Wednesday, September 16, 2015

Saint Mazie by Jami Attenberg

I *love* historical fiction involving NYC, biased I know, and when the time period is the early part of the twenty century it has the potential to be pure gold.  Jami Attenberg does an incredible job of bringing the readers into the realm of lower Manhattan; through the golden era of flappers and speakeasys, to the horror and despair of the depression.  I loved that she based this piece of historical fiction on a real can read about the real Mazie Phillips here:  and in an article by Joseph Mitchell in The New Yorker Magazine, December 21, 1940.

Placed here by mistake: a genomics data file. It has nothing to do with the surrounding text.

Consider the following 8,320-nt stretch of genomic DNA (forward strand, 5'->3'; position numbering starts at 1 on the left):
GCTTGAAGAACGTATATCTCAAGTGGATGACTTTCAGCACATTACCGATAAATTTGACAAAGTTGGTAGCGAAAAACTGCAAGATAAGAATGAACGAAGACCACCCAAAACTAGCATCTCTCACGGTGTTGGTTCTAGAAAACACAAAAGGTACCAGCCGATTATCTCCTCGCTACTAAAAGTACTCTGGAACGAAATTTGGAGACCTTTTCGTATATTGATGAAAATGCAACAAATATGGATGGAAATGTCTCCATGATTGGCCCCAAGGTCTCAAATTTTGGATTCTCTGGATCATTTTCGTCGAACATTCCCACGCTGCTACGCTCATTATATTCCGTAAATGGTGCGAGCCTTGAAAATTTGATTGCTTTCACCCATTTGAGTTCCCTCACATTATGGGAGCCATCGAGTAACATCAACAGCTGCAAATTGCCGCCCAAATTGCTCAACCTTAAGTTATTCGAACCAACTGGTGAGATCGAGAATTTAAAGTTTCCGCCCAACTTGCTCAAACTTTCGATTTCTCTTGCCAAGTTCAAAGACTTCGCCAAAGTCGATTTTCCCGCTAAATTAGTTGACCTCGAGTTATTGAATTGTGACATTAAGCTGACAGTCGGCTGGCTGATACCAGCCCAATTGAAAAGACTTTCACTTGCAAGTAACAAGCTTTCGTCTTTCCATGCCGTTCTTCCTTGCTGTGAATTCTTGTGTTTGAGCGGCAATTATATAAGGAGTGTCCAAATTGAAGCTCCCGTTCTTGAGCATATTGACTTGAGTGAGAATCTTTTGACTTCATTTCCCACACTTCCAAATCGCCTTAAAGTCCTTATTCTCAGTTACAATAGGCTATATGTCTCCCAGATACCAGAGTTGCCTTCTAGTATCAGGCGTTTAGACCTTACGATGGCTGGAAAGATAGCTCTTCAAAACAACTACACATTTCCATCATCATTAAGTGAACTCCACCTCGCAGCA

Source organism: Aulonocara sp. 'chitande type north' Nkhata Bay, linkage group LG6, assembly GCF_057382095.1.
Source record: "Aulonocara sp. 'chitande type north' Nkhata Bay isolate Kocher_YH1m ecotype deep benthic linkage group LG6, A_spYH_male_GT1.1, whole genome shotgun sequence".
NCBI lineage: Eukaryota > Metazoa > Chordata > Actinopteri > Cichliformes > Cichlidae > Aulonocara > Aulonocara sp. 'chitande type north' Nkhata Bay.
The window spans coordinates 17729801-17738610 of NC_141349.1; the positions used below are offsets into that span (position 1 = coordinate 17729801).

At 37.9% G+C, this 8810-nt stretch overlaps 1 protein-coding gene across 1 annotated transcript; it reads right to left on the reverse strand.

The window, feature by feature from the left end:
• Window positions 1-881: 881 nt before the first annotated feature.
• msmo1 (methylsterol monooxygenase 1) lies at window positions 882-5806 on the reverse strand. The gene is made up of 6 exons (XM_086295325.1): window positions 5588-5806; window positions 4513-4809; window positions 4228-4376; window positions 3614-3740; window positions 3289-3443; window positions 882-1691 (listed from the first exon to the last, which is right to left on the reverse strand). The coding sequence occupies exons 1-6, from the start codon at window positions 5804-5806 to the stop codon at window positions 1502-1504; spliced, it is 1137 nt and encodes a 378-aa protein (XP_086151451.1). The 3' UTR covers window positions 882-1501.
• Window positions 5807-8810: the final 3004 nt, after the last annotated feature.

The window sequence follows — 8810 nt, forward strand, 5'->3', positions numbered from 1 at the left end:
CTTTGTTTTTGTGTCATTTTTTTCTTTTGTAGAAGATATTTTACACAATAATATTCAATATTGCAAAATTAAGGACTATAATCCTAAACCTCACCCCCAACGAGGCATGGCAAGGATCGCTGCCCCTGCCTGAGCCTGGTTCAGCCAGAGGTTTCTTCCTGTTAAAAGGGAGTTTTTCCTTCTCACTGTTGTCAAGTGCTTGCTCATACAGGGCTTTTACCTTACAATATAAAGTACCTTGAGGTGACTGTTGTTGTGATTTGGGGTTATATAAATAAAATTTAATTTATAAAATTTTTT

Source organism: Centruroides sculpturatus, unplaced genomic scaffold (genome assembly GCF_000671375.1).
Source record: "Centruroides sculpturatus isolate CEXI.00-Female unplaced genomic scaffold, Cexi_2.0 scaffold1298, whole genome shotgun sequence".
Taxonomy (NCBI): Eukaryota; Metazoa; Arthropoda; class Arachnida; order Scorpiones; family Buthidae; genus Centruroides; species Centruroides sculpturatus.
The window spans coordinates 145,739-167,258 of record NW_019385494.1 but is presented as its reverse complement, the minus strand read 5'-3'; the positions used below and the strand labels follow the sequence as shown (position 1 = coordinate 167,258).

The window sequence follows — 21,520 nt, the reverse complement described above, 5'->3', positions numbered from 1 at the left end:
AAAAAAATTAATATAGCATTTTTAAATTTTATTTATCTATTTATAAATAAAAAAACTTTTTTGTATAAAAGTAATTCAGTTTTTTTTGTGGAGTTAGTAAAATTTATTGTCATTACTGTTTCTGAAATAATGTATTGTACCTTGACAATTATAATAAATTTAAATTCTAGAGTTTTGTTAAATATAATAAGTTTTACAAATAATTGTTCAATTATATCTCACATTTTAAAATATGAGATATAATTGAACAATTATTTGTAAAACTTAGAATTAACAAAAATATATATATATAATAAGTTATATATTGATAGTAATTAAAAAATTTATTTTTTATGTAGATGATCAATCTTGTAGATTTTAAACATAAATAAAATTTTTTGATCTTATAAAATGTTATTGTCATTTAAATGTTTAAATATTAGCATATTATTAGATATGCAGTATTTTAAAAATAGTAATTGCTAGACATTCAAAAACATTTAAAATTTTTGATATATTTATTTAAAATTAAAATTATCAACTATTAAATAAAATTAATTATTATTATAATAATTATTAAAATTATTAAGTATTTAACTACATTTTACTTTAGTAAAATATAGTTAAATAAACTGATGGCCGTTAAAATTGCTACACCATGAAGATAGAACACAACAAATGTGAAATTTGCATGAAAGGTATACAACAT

An Amazon Best Book of June 2015: Jami Attenberg’s Saint Mazie couldn’t be more different from her popular The Middlesteins, in that it is a) historical not contemporary, b) loosely based on a real woman who lived in early 20th century New York City instead of on an all-too-real fictional character in suburban Chicago and c) told as an oral history instead of as a traditional narrative. Still, this novel exhibits the same kind of wit and depth and heart of the earlier one. Mazie Phillips was a depression-era movie-theater-owner in New York during the Depression; she was big-hearted and bawdy, enough of a neighborhood figure that she became the subject of a 1940 New Yorker profile by the journalist Joseph Mitchell. Starting with his observations—“Mazie has a genuine fondness for bums and undoubtedly knows more bums than any other person in the city”—Attenberg weaves an astonishingly heartfelt story of poverty and loss (one of Mazie’s beloved, orphaned sisters moves to California to become a dancer and is essentially lost to her forever), unconventionality (there’s a lot of socially “inappropriate” sex and love in this book) and, to use a word from that era, “moxie.” With all her tough talk and bootstrap-pulling, Mazie could grow into a cliché – the loose woman with a heart of gold – but Attenberg never lets her, preferring instead to take Mitchell’s sketch and draw all over it with fictional interviews and diaries until Mazie becomes a complex and irresistible real-life woman. She may have lived in a very specific era, but thanks to Attenberg, she has become a character for the ages. --Sara Nelson

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